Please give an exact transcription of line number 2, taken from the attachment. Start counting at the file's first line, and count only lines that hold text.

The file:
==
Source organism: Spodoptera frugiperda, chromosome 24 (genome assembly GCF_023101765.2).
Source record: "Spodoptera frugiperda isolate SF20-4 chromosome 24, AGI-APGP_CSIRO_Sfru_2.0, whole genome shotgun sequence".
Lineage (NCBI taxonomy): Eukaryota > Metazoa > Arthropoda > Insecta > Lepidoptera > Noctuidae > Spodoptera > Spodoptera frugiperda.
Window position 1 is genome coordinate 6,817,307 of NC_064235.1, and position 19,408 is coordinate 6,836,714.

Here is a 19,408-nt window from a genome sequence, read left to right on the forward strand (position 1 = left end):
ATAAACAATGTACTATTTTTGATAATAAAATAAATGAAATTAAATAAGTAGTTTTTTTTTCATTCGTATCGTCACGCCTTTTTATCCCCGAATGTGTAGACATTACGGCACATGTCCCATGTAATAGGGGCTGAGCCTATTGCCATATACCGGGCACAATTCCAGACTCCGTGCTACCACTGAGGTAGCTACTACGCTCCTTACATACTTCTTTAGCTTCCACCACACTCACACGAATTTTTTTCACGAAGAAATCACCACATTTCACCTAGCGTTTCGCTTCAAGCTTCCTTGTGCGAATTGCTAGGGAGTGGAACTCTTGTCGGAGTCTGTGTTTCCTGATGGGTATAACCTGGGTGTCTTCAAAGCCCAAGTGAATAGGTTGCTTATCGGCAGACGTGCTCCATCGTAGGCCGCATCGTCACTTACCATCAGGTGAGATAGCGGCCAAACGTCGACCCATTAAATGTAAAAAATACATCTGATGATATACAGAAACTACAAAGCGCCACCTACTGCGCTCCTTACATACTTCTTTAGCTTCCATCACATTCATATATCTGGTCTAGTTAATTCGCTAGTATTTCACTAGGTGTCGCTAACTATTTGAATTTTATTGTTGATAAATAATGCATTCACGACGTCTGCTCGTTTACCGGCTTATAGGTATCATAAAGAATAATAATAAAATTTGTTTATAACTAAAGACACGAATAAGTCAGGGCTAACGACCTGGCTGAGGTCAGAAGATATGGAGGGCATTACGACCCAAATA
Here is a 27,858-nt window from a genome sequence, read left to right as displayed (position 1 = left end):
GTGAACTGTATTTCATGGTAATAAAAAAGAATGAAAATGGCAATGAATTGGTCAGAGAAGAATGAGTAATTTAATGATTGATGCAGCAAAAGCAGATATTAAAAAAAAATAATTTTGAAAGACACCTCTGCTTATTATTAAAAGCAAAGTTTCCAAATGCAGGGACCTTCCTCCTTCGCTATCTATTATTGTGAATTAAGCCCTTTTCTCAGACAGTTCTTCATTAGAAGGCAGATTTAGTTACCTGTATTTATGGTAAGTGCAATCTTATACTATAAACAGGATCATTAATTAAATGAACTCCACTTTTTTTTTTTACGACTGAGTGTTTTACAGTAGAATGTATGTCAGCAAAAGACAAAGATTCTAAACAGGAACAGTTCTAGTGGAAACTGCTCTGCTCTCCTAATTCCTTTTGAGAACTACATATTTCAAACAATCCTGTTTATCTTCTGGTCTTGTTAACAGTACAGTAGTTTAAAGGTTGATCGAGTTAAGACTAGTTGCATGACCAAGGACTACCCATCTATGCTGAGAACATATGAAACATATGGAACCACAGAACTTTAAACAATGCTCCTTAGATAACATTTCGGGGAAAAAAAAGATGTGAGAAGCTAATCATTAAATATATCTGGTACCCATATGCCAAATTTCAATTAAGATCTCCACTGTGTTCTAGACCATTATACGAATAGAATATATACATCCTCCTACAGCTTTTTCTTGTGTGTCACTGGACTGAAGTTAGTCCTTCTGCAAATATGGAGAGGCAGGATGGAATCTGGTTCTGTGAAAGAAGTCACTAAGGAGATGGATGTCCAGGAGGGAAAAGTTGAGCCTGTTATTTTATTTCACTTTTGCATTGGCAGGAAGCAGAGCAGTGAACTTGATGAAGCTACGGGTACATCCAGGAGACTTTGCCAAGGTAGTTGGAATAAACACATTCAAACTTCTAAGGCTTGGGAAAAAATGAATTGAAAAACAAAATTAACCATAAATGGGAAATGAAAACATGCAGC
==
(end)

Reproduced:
Source record: "Spodoptera frugiperda isolate SF20-4 chromosome 24, AGI-APGP_CSIRO_Sfru_2.0, whole genome shotgun sequence".